Nyon opens window on South African documentary films

Four of the documentaries deal with South Africa's apartheid past Keystone Archive

The works of South African filmmakers were one of the highlights at this year's International documentary film festival in Nyon. They mark the beginning of a collaboration between the Nyon and Cape Town documentary film festivals.

This content was published on May 1, 2001 - 07:37

Of the five South African films shown at the "Visions du Réel" festival in Nyon, "The Guguletu Seven" is one of the favourites to win the international competition.

Four other documentaries, some featuring in the "Regards Neufs" series of first films, are at least partially the result of a cultural exchange programme between the Swiss Arts Council, Pro Helvetia, and "Encounters", an annual documentary film festival in Cape town.

All but one of the South African documentaries shown in Nyon deal with the nation's apartheid past. But they avoid preaching to the audience and manage to tell personal stories instead, approaching their subject in subtle, roundabout ways.

In "My African Mother" by Cathy Winter, white South Africans and their former black nannies dig up their memories of the intimate relationships that connected them 20 or 30 years ago.

"J.G. Strijdom Is Very Very Dead" by Pule Diphare brings together the different memories and opinions that South Africans have about Pretoria's central square - the site of a monument to an apartheid politician that has now been turned into an African market place.

"The Lady Was a Mashoza" by Nokuthula Mazibuko is about an urban sub-culture of the 1970s in Johannesburg's largest black township, Soweto.

The three films, as well as "The Fight", a portrait of a boxer, were made following a weeklong workshop in Cape Town, in which prominent Swiss filmmakers assisted a selection of young South African filmmakers to refine their scripts.

"The Guguletu Seven" by renown filmmaker Lindy Wilson, a feature-length film which represents South Africa in the main competition, traces the history of a group of ANC activists who were gunned down in 1986 by police acting "in self-defence" according to an official report at the time.

The camera follows a persistent team of investigators of the Truth and Reconciliation Commission which succeeds 10 years later in unearthing the real story behind the killings.

"I think as South Africans we don't want to be seen harping on about the past, as a matter of fact I'm dying to escape that past," Wilson told swissinfo. "But I also think we need to know where we are coming from. My film is driven by the investigation of the truth, so it's a cross-over from the past to the present."

Wilson, who made documentaries during the apartheid era and occasionally had to smuggle footage out of the country, says filmmakers have a lot more freedom in the new South Africa. She says she isn't discriminated against because she is white, but acknowledges that the reason may be that she has been an established filmmaker for many years.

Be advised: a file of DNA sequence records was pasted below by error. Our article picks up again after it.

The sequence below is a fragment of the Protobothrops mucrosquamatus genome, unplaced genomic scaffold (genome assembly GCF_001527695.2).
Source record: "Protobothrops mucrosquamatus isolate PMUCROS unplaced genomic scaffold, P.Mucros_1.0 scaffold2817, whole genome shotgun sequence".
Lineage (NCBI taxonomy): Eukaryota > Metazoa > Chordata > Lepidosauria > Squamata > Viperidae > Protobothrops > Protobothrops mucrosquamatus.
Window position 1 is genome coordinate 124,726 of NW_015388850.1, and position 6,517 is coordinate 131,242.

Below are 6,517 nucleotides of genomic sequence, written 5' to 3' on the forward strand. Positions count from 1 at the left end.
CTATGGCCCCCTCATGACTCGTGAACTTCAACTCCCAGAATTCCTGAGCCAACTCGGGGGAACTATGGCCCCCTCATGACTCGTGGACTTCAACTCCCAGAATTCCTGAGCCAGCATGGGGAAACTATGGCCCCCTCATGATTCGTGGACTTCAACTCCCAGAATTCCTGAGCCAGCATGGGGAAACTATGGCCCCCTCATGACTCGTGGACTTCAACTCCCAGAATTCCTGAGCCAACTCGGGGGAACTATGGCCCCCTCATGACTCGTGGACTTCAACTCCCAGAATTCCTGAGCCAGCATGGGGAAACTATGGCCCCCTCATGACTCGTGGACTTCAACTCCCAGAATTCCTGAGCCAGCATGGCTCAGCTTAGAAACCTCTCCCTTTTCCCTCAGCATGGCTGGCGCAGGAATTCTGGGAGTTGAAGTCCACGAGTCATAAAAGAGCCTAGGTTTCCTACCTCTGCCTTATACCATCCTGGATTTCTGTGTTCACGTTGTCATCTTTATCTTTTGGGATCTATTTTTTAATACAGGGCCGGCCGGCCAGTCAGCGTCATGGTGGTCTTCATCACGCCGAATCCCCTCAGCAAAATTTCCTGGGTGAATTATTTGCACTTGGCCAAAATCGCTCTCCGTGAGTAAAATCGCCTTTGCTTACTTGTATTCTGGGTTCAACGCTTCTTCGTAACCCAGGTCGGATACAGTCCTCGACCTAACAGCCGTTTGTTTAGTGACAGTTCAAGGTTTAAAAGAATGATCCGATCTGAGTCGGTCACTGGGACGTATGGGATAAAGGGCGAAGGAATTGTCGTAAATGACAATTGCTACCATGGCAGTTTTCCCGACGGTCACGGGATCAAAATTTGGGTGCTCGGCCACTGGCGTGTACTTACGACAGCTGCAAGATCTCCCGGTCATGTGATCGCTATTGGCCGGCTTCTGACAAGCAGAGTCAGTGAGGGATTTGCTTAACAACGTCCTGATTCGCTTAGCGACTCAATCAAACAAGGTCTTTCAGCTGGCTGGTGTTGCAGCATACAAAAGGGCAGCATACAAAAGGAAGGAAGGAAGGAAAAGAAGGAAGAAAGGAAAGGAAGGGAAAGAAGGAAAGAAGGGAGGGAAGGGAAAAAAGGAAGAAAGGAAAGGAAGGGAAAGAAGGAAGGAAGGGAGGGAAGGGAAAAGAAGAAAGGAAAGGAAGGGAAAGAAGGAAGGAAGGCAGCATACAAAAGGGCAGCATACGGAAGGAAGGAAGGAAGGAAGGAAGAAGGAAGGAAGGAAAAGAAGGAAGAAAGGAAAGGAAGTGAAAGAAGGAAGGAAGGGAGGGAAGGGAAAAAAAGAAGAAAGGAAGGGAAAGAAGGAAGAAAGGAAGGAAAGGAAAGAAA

Young white filmmakers could find it more difficult to start a career, Wilson says. But she supports the "huge urge to train black filmmakers".

"We have to look to blacks to tell us new and innovative stories, because that is what will help turn South Africa into a non-racial society."

The Swiss Development Agency (SDA) and the Swiss Arts Council, Pro Helvetia, have assisted in the training of young South African filmmakers since 1999. The two organisations sponsor annual weeklong workshops with experienced Swiss filmmakers during the South African International Documentary Film Festival, Encounters, in Cape Town.

Pule Diphare, who participated in the 1999 workshop with Swiss filmmaker Alexander Seiler, recounted the experience to a discussion forum in Nyon. "The workshop was very intense, and in my case ["J.G. Strijdom Is Very Very Dead"] the tutor [Seiler] had to prune what was only a wild idea of mine."

The Swiss involvement in South African filmmaking aroused a great deal of interest. When the organisers of the Encounters festival advertised for the workshop with Swiss filmmakers two years ago, 105 hopefuls sent in scripts. Twelve candidates were admitted, and four films were eventually produced by e-tv, a local television network.

Documentary filmmaking is a relatively new art form in South Africa and growing quickly, Encounters director Steven Markovitz told swissinfo. But he warned against a "new political correctness" that was threatening the freedom of expression in post-apartheid South Africa.

Filmmakers who were critical of the government or of social conditions in present-day South Africa ran the risk of being attacked as "unpatriotic," Markovitz said. "This is a lot more subtle than the outright censure of the past, but none the less dangerous for that."

The presence of South African documentaries at this week's Nyon festival is also a result of the Swiss-South African collaboration. Markovitz and his counterpart, Visions du Réel director Jean Perret, said they hoped to expand their cooperation, possibly to include co-productions in future.

by Markus Haefliger

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